5 reasons to buy solar stocks in 2011

The so-called “nuclear renaissance” is dead in its tracks as the world watches the on-going tragedy unfolding in Japan. Solar power could be the biggest beneficiary in the quest for viable, renewable power moving forward. Here are five reasons to consider adding solar stocks to your portfolio in 2011.

The so-called “nuclear renaissance” is dead in its tracks as the world watches the on-going tragedy unfolding in Japan. Solar power could be the biggest beneficiary in the quest for viable, renewable power moving forward. Here are five reasons to consider adding solar stocks to your portfolio in 2011:

1) Anti-nuclear sentiment. The tragedy that’s still unfolding in Japan has spurred nuclear power protests around the world – particularly in Germany where the BBC reports 200,000 people turned out over the weekend to demand the immediate closure of the country’s 17 nuclear power plants. Alternative energies including wind and solar look like obvious winners in the post-quake world. Even coal seems preferable to the risk of contaminating a country’s food and water supply with radiation.

2) China’s five-year plan. China’s ambitious, forward-looking energy initiatives aren’t so much the product of a desire to be green as they are a realization that the country’s going to need energy in every form it can get its hands on in the coming years. Wayne Chang with New York-based investment bank Brean, Murray, Carret & Co. speculates with Barron’s that China’s soon-to-be-announced “five-year plan” will call for the PRC to boost its renewable energy supply from 8.3 percent to 11.4 percent by 2015. That could mean the country will be installing 60 gigawatts worth of solar energy producing panels per year by 2020.

3) Government subsidies. Government dollars that were earmarked for nuclear power could easily find their way into the renewable energy space. Of the 62 reactors slated for construction around the world, 27 were supposed to be built in China. Even there, though, the government has temporarily suspended approvals for nuclear power plants, and some of that money that would have went toward nuclear power could find its way into more palatable energy solutions. If it happens in China, it’ll certainly happen in Western countries from Italy to Spain and the United States.

4) Solar jolt in Japan. Before the quake, Japan accounted for roughly 10 percent of total worldwide solar production. Power and logistical disruptions in the country have idled several major polysilicon, solar wafer, cell and module manufacturers there, according to The Bedford Report. That could boost margins for solar producers in the near-term, and Jefferies analyst Jesse Pichel also sees solar energy, which is relatively fast to install, as a possible solution for getting Japan’s nuclear plants back in operating condition quickly. A “significant amount” of new photovoltaic power could start pumping into Japan’s power grid in the next few months, Pichel adds, as the country immediately begins installing panels to alleviate rolling blackouts.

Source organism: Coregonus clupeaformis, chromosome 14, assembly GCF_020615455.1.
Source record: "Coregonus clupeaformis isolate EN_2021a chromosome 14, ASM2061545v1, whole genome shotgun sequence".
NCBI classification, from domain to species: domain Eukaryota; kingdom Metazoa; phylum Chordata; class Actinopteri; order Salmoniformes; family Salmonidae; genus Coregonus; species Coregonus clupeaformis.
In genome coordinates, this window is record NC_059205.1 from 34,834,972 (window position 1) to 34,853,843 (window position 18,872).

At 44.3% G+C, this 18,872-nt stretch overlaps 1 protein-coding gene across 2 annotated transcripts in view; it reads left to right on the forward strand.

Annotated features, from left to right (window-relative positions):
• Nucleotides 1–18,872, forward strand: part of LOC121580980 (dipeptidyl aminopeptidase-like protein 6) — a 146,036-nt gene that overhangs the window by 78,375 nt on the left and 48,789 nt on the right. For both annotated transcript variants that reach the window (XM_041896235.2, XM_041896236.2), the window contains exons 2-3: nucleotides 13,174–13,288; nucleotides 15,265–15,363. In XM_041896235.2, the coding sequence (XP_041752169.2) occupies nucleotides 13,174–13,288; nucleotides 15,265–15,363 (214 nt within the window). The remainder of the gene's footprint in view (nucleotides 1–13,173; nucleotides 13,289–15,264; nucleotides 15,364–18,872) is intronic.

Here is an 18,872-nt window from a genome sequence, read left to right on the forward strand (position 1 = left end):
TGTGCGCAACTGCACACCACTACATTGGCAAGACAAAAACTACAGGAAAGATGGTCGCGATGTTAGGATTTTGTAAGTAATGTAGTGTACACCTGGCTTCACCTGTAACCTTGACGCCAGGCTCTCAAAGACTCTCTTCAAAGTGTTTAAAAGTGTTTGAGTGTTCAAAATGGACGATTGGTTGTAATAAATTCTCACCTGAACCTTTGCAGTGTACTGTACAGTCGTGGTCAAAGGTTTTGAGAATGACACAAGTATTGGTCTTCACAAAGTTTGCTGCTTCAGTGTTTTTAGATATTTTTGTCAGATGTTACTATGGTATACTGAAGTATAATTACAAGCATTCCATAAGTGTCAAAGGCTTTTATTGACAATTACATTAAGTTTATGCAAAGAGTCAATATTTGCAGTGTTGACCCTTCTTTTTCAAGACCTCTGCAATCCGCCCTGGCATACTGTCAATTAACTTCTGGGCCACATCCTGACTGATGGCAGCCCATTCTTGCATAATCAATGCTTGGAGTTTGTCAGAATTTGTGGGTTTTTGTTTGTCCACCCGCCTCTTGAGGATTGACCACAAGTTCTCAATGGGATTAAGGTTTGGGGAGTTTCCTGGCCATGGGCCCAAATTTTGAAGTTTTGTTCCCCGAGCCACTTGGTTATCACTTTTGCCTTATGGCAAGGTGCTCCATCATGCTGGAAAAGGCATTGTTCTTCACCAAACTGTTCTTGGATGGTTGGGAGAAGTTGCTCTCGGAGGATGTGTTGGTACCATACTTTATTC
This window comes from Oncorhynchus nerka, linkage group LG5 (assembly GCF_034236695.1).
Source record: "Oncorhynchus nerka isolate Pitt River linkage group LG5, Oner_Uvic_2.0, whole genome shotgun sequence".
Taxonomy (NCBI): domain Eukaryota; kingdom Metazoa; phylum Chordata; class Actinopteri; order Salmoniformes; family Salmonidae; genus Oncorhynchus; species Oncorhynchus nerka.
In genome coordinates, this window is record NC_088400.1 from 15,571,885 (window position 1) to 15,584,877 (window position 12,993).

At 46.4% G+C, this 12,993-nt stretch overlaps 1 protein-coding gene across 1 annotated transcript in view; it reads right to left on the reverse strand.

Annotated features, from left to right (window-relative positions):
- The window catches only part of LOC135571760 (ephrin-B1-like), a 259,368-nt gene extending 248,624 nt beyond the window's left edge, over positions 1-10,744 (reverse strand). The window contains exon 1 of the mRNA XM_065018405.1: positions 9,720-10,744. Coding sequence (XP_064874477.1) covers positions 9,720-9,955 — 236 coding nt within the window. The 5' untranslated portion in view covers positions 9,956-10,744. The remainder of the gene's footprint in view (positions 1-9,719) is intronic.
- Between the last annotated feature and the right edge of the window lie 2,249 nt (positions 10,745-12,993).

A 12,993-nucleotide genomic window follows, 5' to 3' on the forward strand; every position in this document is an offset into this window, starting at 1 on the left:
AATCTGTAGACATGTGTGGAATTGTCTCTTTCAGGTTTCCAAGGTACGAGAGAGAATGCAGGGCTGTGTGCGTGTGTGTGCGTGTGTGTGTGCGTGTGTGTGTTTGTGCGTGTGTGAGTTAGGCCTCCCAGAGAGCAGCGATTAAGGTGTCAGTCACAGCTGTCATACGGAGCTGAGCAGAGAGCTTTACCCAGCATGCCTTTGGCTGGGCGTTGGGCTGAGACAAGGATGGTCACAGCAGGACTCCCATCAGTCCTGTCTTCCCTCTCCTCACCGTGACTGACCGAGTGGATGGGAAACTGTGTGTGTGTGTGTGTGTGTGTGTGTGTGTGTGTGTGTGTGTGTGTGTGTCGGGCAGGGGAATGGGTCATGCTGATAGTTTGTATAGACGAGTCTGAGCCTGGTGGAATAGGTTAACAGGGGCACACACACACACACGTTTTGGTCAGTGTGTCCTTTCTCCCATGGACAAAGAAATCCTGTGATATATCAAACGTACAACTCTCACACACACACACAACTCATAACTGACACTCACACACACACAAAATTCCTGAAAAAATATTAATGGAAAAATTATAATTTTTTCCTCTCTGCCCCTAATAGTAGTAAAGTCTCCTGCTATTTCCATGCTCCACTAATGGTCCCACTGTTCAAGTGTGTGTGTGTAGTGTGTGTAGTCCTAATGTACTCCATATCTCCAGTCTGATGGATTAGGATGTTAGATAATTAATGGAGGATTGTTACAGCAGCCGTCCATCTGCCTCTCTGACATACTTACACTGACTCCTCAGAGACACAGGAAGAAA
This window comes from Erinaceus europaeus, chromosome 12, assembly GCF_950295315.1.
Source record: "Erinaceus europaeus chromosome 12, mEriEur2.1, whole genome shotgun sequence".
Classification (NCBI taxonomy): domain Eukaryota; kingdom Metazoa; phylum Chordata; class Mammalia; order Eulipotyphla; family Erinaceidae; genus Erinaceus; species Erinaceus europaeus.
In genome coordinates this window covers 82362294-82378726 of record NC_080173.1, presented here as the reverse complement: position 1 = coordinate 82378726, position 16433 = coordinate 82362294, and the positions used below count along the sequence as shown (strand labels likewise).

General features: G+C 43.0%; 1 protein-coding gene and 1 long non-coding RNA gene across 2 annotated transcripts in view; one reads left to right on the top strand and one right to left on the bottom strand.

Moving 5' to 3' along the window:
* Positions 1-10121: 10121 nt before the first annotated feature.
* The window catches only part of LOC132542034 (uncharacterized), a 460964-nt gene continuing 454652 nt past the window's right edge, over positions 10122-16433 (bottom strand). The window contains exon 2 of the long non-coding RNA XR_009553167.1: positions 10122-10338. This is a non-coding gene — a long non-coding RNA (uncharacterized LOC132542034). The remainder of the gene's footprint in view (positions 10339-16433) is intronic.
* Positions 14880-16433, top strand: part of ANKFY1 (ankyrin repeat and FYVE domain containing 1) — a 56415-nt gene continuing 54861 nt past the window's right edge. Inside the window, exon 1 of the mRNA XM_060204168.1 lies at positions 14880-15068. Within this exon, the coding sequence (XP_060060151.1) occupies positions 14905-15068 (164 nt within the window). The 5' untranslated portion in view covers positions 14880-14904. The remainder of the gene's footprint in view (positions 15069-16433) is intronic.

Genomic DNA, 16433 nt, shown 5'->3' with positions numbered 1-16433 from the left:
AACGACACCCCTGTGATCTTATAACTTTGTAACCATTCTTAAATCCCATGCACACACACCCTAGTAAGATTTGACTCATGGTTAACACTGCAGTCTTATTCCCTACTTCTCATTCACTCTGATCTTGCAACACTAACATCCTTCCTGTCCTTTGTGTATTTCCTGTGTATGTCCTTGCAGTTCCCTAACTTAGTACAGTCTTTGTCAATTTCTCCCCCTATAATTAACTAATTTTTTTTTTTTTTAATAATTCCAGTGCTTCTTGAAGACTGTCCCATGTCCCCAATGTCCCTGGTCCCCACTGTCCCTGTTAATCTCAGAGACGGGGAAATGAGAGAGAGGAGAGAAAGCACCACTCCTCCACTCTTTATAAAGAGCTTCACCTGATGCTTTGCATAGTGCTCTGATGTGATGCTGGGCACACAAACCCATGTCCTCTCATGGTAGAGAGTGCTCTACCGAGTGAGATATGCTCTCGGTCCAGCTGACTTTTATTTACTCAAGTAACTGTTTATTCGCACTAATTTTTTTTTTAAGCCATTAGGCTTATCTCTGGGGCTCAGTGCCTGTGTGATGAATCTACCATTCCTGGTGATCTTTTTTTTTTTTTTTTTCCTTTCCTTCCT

5) Trading psychology. With even established solar companies trading at single-digit multiples, we could be in the midst of a profound change in the way investors look at solar stocks. “This is exactly the kind of environment that can launch 100 percent or 200 percent or even larger trading moves,” the gents at MercenaryTrader wrote recently. For several years, they argue, solar stocks have traded on liquidity-driven speculation. They’d surge up one quarter as momentum traders climbed on the bandwagon, only to crumple the next. If investors start to see the industry as a long-term play, solar stocks could finally be entering a buy-and-hold phase. Leading companies in the industry will transform themselves from spec plays to real, viable businesses. If you’re lucky enough to be holding shares in those companies, your rewards could be large.

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1 thought on “5 reasons to buy solar stocks in 2011”

  1. I have a web where I research penny stocks and stocks under five dollars. I have many years of experience with these type of stocks. If theirs anyone thats interested in these type of stocks you can check out my web site by just clicking my name. I would like to suggest an exchange traded fund that invests in solar stocks. It is Guggenheim Solar symbol (TAN). When you buy this fund you are buying a diversified portfolio of solar stocks. I think solar stocks are a bargain here this fund is trading around 9 dollars a share three years ago it was trading at 30 dollars a share.

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